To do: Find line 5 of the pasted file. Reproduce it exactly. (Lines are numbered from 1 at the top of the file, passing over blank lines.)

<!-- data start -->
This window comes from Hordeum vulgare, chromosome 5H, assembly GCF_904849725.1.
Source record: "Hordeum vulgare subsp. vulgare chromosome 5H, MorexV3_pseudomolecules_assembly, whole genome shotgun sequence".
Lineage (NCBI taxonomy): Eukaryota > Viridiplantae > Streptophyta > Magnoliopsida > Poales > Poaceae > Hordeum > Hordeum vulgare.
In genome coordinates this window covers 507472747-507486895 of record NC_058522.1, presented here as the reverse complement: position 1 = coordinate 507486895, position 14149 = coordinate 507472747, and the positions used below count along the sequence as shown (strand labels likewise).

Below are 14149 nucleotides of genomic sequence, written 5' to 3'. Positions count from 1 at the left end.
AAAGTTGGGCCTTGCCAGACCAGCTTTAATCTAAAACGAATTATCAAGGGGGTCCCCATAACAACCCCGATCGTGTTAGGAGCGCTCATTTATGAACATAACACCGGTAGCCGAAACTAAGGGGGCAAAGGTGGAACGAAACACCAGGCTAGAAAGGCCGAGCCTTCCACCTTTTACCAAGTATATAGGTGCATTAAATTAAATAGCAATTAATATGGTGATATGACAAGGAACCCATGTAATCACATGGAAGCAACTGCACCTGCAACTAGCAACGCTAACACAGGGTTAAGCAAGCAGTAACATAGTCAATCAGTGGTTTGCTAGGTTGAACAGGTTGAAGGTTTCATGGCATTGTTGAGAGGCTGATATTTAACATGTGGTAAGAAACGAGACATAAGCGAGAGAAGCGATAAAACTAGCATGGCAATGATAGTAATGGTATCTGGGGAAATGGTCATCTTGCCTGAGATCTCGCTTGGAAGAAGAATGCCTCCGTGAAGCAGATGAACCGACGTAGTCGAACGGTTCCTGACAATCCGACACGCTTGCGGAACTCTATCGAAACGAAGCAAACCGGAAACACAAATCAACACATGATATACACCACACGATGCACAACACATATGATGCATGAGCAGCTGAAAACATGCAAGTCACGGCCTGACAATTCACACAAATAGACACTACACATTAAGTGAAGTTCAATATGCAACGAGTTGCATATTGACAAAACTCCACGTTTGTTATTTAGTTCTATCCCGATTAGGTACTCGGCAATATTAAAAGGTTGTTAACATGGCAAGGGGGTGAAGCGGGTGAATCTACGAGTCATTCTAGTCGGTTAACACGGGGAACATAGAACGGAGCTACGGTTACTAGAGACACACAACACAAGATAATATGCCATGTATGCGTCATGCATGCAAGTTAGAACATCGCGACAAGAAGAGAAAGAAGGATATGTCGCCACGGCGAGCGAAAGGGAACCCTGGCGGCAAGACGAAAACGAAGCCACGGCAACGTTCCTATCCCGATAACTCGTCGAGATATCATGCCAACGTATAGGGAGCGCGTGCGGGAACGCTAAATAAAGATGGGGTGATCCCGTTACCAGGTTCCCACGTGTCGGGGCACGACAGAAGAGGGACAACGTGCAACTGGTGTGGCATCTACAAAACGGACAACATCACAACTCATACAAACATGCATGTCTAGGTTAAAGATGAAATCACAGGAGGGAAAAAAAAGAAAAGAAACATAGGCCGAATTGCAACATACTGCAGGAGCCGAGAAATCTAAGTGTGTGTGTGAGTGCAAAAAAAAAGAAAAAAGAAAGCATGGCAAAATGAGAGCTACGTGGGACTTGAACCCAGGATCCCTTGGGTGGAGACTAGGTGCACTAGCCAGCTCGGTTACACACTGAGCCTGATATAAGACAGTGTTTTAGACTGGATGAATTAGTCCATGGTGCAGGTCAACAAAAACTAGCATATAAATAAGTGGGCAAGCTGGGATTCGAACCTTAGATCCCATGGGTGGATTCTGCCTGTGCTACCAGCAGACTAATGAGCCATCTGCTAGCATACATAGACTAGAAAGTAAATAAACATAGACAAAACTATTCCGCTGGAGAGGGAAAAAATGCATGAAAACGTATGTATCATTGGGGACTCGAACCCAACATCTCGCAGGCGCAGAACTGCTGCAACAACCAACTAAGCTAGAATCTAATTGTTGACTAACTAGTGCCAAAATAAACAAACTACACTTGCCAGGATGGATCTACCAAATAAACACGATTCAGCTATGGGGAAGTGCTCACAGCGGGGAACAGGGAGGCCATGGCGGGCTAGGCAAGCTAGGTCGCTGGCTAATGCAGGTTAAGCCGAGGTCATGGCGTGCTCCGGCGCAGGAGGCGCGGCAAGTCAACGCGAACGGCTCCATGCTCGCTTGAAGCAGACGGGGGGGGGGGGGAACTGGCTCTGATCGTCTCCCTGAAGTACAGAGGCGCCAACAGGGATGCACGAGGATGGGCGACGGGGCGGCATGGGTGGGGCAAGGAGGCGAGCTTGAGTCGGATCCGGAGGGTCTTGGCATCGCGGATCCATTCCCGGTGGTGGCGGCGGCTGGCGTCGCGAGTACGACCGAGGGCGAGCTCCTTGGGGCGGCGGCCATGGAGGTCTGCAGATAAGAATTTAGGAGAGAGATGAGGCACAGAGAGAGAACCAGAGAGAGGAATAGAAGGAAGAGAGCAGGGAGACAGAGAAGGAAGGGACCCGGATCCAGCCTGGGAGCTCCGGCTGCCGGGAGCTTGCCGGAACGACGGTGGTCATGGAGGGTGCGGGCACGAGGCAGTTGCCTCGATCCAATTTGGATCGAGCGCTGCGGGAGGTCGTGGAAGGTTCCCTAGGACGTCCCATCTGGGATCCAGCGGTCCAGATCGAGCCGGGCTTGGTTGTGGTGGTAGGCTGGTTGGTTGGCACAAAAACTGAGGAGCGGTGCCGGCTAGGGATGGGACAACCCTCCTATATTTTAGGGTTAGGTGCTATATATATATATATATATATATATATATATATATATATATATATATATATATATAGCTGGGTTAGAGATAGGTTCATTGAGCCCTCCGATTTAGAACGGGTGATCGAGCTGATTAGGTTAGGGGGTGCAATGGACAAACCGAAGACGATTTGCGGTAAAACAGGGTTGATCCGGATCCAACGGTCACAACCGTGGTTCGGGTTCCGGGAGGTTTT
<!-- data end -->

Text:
Below are 14149 nucleotides of genomic sequence, written 5' to 3'. Positions count from 1 at the left end.